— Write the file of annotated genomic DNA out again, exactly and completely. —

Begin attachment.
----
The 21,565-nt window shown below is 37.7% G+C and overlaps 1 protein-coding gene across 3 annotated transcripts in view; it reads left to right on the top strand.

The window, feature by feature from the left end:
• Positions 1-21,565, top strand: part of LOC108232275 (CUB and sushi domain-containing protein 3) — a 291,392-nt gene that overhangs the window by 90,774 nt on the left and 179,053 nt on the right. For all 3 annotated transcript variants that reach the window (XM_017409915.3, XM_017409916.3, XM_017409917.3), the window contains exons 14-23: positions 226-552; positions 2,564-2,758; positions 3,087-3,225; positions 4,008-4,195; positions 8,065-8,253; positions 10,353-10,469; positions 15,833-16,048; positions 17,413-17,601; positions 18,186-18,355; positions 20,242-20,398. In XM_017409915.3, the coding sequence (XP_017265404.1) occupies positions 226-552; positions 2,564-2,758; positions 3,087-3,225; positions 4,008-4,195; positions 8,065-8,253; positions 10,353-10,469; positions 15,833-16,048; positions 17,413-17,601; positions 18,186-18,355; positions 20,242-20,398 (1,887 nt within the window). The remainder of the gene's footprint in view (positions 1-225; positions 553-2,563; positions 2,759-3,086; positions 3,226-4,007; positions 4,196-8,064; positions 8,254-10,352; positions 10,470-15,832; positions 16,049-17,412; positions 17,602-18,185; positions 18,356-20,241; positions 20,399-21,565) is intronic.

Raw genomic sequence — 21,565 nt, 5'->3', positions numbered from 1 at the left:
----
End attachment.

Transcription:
The 21,565-nt window shown below is 37.7% G+C and overlaps 1 protein-coding gene across 3 annotated transcripts in view; it reads left to right on the top strand.

The window, feature by feature from the left end:
• Positions 1-21,565, top strand: part of LOC108232275 (CUB and sushi domain-containing protein 3) — a 291,392-nt gene that overhangs the window by 90,774 nt on the left and 179,053 nt on the right. For all 3 annotated transcript variants that reach the window (XM_017409915.3, XM_017409916.3, XM_017409917.3), the window contains exons 14-23: positions 226-552; positions 2,564-2,758; positions 3,087-3,225; positions 4,008-4,195; positions 8,065-8,253; positions 10,353-10,469; positions 15,833-16,048; positions 17,413-17,601; positions 18,186-18,355; positions 20,242-20,398. In XM_017409915.3, the coding sequence (XP_017265404.1) occupies positions 226-552; positions 2,564-2,758; positions 3,087-3,225; positions 4,008-4,195; positions 8,065-8,253; positions 10,353-10,469; positions 15,833-16,048; positions 17,413-17,601; positions 18,186-18,355; positions 20,242-20,398 (1,887 nt within the window). The remainder of the gene's footprint in view (positions 1-225; positions 553-2,563; positions 2,759-3,086; positions 3,226-4,007; positions 4,196-8,064; positions 8,254-10,352; positions 10,470-15,832; positions 16,049-17,412; positions 17,602-18,185; positions 18,356-20,241; positions 20,399-21,565) is intronic.

Raw genomic sequence — 21,565 nt, 5'->3', positions numbered from 1 at the left: